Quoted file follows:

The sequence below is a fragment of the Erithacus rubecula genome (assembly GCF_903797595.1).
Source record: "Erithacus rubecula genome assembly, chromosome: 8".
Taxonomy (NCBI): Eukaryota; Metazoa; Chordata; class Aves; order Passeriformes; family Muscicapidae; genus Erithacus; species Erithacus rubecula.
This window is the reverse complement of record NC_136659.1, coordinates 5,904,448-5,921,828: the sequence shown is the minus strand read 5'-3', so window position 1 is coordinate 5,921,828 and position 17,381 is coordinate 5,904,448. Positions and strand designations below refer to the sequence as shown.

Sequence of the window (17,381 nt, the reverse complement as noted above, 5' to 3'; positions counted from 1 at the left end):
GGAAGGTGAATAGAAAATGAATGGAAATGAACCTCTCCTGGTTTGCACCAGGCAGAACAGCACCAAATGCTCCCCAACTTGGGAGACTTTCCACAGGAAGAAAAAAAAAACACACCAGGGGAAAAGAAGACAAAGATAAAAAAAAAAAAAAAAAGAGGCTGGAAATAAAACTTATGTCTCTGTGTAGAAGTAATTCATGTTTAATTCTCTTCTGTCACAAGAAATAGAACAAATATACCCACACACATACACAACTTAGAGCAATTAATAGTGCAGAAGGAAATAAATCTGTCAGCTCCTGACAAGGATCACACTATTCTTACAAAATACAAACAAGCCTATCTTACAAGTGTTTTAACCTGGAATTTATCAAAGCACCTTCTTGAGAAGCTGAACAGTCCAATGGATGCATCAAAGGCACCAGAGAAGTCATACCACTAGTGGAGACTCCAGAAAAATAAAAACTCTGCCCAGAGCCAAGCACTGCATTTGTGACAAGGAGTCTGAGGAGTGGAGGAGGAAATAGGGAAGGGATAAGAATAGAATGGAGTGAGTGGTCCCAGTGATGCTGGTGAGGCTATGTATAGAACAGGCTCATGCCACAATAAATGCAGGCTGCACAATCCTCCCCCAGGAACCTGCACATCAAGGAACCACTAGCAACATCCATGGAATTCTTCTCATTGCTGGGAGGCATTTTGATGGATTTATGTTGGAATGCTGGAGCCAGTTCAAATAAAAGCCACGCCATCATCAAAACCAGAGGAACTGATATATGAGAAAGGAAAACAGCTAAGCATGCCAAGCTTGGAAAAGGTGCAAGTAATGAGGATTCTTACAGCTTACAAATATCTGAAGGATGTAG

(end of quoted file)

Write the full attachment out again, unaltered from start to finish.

The sequence below is a fragment of the Erithacus rubecula genome (assembly GCF_903797595.1).
Source record: "Erithacus rubecula genome assembly, chromosome: 8".
Taxonomy (NCBI): Eukaryota; Metazoa; Chordata; class Aves; order Passeriformes; family Muscicapidae; genus Erithacus; species Erithacus rubecula.
This window is the reverse complement of record NC_136659.1, coordinates 5,904,448-5,921,828: the sequence shown is the minus strand read 5'-3', so window position 1 is coordinate 5,921,828 and position 17,381 is coordinate 5,904,448. Positions and strand designations below refer to the sequence as shown.

Sequence of the window (17,381 nt, the reverse complement as noted above, 5' to 3'; positions counted from 1 at the left end):
GGAAGGTGAATAGAAAATGAATGGAAATGAACCTCTCCTGGTTTGCACCAGGCAGAACAGCACCAAATGCTCCCCAACTTGGGAGACTTTCCACAGGAAGAAAAAAAAAACACACCAGGGGAAAAGAAGACAAAGATAAAAAAAAAAAAAAAAAGAGGCTGGAAATAAAACTTATGTCTCTGTGTAGAAGTAATTCATGTTTAATTCTCTTCTGTCACAAGAAATAGAACAAATATACCCACACACATACACAACTTAGAGCAATTAATAGTGCAGAAGGAAATAAATCTGTCAGCTCCTGACAAGGATCACACTATTCTTACAAAATACAAACAAGCCTATCTTACAAGTGTTTTAACCTGGAATTTATCAAAGCACCTTCTTGAGAAGCTGAACAGTCCAATGGATGCATCAAAGGCACCAGAGAAGTCATACCACTAGTGGAGACTCCAGAAAAATAAAAACTCTGCCCAGAGCCAAGCACTGCATTTGTGACAAGGAGTCTGAGGAGTGGAGGAGGAAATAGGGAAGGGATAAGAATAGAATGGAGTGAGTGGTCCCAGTGATGCTGGTGAGGCTATGTATAGAACAGGCTCATGCCACAATAAATGCAGGCTGCACAATCCTCCCCCAGGAACCTGCACATCAAGGAACCACTAGCAACATCCATGGAATTCTTCTCATTGCTGGGAGGCATTTTGATGGATTTATGTTGGAATGCTGGAGCCAGTTCAAATAAAAGCCACGCCATCATCAAAACCAGAGGAACTGATATATGAGAAAGGAAAACAGCTAAGCATGCCAAGCTTGGAAAAGGTGCAAGTAATGAGGATTCTTACAGCTTACAAATATCTGAAGGATGTAG